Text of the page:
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Rules for the game of Troccas

[from http://users.aol.com/rudivale/private/troccas.html ]

Subject: Rules for the game of Troccas
     ____________________________________________________________
   
   The game of Troccas has been played in Switzerland for centuries.
   The verson here was brought to us by an SCA member who learned it
   while visiting Romanch-speaking relatives in France.
   
   Rules to play Troccas
   
   The cards: There are 78 cards: 4 different suits, 21troccas and
   one fool (le mat). (We used a Swiss tarot deck.)
   
    The Suits : The suits are: sword, cup, stick and rose. Each suit
   has 14 cards: 4 figures (king, queen, knight, servant [valet])
   and 10 cards numbered from I-X. X is best in swords and sticks,
   and I is best in cups and roses. ;(In other words, the I - X
   cards are counted backwards for cups and roses.) Figures are the
   best in all suits from King high to valet low.
   
   Troccas: Troccas cards are numbered XXI to I. XXI is the best.
   Troccas cards beat all of the suits. Think trump.
   
   The Fool (le mat): The fool is a neutral card. You can play it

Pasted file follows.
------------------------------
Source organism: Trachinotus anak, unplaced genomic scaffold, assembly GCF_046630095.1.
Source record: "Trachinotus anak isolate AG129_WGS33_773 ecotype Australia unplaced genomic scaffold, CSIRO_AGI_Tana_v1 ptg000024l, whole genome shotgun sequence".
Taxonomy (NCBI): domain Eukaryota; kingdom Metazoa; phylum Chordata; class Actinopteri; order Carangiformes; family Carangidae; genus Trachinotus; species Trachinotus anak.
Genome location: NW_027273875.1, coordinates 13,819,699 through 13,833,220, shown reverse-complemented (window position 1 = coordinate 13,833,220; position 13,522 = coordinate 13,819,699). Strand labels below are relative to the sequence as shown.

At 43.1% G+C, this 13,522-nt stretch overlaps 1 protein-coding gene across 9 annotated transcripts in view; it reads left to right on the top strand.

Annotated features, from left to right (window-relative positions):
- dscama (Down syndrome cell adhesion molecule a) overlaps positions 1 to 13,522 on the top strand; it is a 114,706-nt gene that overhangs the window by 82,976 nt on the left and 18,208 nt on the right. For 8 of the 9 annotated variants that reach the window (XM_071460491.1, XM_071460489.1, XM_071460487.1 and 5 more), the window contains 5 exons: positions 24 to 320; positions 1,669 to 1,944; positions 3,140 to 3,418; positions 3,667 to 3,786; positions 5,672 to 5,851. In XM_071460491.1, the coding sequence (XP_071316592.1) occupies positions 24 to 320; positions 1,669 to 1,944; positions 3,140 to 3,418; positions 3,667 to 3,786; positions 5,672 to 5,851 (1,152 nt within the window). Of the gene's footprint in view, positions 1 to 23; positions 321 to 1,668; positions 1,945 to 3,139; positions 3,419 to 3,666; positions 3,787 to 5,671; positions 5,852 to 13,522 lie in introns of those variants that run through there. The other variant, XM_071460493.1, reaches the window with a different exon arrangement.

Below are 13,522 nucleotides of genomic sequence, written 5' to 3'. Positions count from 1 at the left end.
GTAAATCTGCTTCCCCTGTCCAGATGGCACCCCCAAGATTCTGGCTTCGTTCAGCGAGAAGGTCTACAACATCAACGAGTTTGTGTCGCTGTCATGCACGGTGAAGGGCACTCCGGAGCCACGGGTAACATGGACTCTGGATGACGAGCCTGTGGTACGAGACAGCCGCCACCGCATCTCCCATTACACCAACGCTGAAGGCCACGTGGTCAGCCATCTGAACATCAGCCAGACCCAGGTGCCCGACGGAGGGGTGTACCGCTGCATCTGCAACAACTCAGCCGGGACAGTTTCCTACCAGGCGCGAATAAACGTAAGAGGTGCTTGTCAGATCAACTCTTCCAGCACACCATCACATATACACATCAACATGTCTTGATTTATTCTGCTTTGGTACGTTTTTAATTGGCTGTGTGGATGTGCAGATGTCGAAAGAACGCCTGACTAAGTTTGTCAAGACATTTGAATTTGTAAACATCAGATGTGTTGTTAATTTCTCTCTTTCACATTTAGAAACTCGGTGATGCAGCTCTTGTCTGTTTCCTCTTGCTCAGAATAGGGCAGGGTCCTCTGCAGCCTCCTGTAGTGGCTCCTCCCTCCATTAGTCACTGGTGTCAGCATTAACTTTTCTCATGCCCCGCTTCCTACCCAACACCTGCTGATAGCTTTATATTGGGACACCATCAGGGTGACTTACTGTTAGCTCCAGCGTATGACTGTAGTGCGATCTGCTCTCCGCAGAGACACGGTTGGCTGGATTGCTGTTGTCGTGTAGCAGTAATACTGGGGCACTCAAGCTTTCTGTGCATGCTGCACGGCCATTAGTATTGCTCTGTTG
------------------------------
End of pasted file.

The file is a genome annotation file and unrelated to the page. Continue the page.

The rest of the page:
anytime. It beats nothing. It also can not be beaten. If someone
   plays the fool as the first card, the next player chooses the
   suit. If the point (trick) goes to the other team the losing team
   takes a card (no points) from the played pile and keeps the fool.
   The fool is placed face down on the played pile. If one team
   takes all the tricks, the fool and the scart also go to the
   winning team. This rarely happens. (Think 'shoot the moon')
   
   The Honors. All cards with a value of 5 points are called Honors.
   The kings, the fool (le mat), the XXI (le monde), and the I (le
   bateleur).
   
   Choosing partners and order of play. To play you need four
   people. Somebody shuffles the cards, his neighbor at the left
   cuts the deck. The shuffler lays the card from the top in the
   middle of the table. Then every player takes one card, beginning
   with the player on the shuffler's right. The players take a card
   until everybody gets a trocca. The 2 players with the highest
   troccas are a team and the 2 players with the lowest troccas are
   a team.
   
   Dealing the cards. The player who had the lowest trocca is the
   first "scartist", and deals the cards for the first hand. He
   shuffles, the neighbor on his left cuts the cards. The scartist
   takes the pile and deals, beginning with the neighbor on his
   right. Everybody gets 6 cards, then 6 more, and finally 7 cards,
   with the seventh card dealt face up. The scartist gets 9 cards at
   the end rather than 7. Three players have 19 cards and the
   scartist (dealer) has 21.
   
   Make the "Scart" The scartist has 2 cards more than the others.
   He must lay down 2 cards: make the 'scart'. This can give him an
   advantage. The scartist prefers to lay down cards of a suit,
   where he is' short'. That allows him to beat the king or queen of
   the other team with a Trocca. If he isn't able to eliminate a
   suit, he lays down figures of a suit in which he has lots of